Second, there is the pressure on public services and housing. Uncontrolled immigration grows the population quickly and unpredictably, placing considerable pressure on public services and amenities, particularly as many immigrants are poor and not highly educated or skilled. Housing, too, becomes a scarce commodity as demand rises.

Third, there are problems of assimilation. Uncontrolled immigration makes it very difficult, not to mention expensive, to assimilate large numbers of people of very different cultures, especially where their grasp of the native language is poor. This can result in, among other things, the large-scale importing of undesirable practices and attitudes common in other cultures which then become prevalent and very hard to weed out.

Fourth, there is the breakdown in social cohesion. Uncontrolled immigration generates ever larger enclaves of foreign cultures which erode social cohesion and trust and aggravate ethnic tensions and violence. These tensions in turn spawn intrusive laws and expensive (and ineffective) government programmes designed to curb them, as well as socially corrosive grievance industries and identity politics.

Fifth, there is the existential threat to the nation state itself. Uncontrolled immigration fails to respect the importance of the concept of a national homeland in which a national people group forms a dominant majority that enables their native culture to prevail over those of other nationalities and people groups. This is an idea which is commonly affirmed for non-European peoples but often denied for European peoples, an asymmetry that can elicit resentment.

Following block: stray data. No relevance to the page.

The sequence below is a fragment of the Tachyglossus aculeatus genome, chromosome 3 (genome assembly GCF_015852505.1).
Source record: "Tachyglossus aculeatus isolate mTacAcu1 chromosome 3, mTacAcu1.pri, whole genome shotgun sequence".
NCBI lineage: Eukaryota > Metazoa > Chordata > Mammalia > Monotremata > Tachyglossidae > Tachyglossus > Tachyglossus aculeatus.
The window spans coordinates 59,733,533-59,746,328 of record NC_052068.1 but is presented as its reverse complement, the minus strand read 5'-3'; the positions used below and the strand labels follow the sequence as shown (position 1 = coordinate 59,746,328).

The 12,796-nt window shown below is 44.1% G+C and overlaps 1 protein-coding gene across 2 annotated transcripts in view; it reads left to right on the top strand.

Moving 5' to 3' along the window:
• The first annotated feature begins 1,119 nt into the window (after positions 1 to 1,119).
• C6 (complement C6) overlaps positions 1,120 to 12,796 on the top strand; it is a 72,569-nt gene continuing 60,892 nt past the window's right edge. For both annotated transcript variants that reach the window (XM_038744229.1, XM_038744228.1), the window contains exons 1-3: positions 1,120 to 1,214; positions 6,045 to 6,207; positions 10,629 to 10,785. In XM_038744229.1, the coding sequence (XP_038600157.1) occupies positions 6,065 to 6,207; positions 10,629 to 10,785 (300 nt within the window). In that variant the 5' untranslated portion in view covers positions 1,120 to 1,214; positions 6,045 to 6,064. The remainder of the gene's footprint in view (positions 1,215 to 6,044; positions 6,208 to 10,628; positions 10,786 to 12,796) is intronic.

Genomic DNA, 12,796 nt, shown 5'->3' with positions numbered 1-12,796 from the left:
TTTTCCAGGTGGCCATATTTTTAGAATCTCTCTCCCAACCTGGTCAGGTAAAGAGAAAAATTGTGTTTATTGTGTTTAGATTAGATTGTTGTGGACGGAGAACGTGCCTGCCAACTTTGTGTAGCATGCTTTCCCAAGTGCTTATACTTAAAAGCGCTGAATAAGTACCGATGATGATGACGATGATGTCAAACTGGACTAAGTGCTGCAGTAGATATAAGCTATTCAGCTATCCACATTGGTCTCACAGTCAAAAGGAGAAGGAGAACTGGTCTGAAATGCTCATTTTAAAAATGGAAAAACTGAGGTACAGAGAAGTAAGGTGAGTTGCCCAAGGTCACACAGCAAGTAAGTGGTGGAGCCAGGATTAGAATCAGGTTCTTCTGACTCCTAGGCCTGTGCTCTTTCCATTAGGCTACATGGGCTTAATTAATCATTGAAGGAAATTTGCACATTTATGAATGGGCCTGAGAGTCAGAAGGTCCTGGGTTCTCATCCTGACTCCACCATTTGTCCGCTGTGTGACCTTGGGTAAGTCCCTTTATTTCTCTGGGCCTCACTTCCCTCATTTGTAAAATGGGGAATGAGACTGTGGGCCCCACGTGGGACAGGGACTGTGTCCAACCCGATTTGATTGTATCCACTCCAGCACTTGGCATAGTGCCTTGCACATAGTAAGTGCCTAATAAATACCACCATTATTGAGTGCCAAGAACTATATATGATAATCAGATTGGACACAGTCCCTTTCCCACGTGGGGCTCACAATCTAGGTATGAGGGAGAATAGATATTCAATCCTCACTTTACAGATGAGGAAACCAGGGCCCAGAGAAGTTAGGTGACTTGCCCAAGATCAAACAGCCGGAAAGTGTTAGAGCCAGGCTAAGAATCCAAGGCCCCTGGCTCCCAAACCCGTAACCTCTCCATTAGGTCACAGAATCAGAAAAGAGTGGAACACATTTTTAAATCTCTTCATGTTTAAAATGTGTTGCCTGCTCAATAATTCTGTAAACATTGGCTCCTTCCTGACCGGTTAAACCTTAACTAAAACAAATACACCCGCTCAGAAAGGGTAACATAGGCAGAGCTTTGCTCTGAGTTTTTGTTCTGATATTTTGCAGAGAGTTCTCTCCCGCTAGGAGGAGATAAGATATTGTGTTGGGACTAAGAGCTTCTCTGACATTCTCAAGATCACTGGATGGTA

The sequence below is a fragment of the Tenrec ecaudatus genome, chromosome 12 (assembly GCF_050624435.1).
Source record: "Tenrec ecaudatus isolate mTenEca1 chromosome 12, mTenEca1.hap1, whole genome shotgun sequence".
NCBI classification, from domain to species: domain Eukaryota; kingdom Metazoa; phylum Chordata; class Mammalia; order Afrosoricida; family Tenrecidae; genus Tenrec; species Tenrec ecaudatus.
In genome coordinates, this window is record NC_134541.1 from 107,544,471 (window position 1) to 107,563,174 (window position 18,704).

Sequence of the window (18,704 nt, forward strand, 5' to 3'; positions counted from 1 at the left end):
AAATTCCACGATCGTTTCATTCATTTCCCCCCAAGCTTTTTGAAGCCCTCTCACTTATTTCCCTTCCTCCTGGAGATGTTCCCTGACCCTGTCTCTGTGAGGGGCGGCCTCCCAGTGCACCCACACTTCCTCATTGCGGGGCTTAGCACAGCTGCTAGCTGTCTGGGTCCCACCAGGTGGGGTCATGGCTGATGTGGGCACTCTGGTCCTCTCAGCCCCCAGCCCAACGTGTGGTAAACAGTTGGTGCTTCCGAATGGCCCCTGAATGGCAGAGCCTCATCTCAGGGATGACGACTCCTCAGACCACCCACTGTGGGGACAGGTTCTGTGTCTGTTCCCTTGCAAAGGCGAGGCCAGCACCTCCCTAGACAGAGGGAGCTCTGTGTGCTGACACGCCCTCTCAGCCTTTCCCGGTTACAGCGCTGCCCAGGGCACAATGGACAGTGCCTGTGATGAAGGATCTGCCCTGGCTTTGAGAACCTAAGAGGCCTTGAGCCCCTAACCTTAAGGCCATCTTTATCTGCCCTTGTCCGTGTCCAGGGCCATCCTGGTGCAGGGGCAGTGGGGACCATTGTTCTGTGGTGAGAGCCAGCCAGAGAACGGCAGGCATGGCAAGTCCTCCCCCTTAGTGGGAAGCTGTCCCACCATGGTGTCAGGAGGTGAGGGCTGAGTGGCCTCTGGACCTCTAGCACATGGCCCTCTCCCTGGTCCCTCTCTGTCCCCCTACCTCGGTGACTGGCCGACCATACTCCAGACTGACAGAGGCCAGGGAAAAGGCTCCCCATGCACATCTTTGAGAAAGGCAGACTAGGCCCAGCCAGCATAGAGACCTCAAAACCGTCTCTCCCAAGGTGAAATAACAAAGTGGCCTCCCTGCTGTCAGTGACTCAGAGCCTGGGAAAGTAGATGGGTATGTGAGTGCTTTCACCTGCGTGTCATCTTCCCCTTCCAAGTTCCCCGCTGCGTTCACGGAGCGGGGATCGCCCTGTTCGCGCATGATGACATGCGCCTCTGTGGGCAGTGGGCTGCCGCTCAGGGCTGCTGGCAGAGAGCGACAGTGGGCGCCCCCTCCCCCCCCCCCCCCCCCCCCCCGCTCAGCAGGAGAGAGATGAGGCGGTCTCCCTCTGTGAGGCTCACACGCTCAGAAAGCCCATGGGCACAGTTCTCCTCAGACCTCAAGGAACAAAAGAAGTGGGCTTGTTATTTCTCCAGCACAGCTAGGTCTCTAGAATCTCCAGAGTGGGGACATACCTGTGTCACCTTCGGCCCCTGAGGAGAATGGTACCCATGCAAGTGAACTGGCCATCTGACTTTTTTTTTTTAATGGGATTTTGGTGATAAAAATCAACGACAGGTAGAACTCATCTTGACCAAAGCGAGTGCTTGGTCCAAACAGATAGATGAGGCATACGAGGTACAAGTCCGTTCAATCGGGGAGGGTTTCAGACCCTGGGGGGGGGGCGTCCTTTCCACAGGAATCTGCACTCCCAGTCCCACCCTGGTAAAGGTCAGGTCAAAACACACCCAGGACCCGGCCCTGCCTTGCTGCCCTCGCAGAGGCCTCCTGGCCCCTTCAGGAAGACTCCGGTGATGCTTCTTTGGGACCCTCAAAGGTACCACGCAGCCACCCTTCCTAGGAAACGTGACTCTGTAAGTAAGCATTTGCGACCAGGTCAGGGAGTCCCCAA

Sixth, there is the global impact. Uncontrolled immigration can have a strongly negative impact on immigrants’ countries of origin, as many of their most enterprising people relocate to more prosperous shores.

Lastly, there is the birth rate multiplier: most of the above issues are accentuated where, as is often the case, the immigrants’ birth rate is substantially above the native birth rate.

The moral of the story? Immigration controls are most definitely a matter of sound moral principle and not mere self-interest. Never let any sanctimonious globalist tell you otherwise.

First published on The Conservative Woman.

(Image credit: Wikimedia Commons)

One thought on “The moral case for immigration control

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  1. As you say all very obvious except to the dysfunctional liberals who run the show. All that you write is true and very well put but they don’t care. I think it’s useful to say that many countries do not go in for immigration the way some Western countries do, like Japan, which insists on staying Japanese and no one calls it racist. It does have demographic problems and is letting in some foreign workers but I doubt if they will get citizenship. The Western hangup is the product of an Enlightenment liberal utopianism where the collective good is always subordinate to individual rights. Very foolish.